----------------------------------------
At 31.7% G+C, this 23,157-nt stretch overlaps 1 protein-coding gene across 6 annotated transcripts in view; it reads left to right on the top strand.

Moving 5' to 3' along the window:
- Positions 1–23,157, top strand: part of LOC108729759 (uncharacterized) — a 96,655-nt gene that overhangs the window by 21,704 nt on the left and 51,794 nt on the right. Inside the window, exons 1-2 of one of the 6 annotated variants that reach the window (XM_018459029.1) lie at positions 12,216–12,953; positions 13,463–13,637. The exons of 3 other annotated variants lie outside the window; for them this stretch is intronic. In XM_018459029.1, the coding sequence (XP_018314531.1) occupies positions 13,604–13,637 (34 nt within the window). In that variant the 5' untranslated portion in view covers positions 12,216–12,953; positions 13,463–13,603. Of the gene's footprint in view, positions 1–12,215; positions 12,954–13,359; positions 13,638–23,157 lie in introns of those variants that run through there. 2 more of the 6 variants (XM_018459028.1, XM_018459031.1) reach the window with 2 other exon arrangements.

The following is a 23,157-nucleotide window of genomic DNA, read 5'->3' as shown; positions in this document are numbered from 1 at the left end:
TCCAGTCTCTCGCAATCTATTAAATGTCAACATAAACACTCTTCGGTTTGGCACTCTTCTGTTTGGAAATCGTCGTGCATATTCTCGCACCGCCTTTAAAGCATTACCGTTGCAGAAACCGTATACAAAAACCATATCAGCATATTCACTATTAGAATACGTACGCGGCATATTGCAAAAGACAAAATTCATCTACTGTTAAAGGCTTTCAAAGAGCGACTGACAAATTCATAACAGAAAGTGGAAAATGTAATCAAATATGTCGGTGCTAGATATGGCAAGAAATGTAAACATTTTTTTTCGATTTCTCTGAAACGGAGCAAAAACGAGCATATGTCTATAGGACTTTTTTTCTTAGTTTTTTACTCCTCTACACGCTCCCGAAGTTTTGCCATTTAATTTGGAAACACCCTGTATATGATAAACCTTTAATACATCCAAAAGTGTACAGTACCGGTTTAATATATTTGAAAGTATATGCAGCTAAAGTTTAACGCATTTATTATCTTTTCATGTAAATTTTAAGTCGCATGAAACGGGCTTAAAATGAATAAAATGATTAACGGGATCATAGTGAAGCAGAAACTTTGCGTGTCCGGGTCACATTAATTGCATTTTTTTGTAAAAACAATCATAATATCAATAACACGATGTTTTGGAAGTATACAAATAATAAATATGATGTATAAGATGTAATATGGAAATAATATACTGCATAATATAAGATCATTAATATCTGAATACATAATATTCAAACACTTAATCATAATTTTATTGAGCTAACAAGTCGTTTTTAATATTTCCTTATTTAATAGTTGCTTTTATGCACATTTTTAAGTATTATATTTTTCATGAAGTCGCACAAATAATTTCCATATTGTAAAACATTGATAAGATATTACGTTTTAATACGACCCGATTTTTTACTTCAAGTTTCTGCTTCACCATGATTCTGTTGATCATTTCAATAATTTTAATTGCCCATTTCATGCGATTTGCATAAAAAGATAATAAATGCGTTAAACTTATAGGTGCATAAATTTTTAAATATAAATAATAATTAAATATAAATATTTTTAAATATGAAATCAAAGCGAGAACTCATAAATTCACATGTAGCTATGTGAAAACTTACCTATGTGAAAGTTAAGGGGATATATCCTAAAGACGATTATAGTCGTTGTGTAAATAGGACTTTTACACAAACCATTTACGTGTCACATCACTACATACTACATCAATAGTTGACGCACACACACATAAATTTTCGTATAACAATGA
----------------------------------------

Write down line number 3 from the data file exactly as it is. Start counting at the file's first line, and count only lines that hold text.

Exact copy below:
- Positions 1–23,157, top strand: part of LOC108729759 (uncharacterized) — a 96,655-nt gene that overhangs the window by 21,704 nt on the left and 51,794 nt on the right. Inside the window, exons 1-2 of one of the 6 annotated variants that reach the window (XM_018459029.1) lie at positions 12,216–12,953; positions 13,463–13,637. The exons of 3 other annotated variants lie outside the window; for them this stretch is intronic. In XM_018459029.1, the coding sequence (XP_018314531.1) occupies positions 13,604–13,637 (34 nt within the window). In that variant the 5' untranslated portion in view covers positions 12,216–12,953; positions 13,463–13,603. Of the gene's footprint in view, positions 1–12,215; positions 12,954–13,359; positions 13,638–23,157 lie in introns of those variants that run through there. 2 more of the 6 variants (XM_018459028.1, XM_018459031.1) reach the window with 2 other exon arrangements.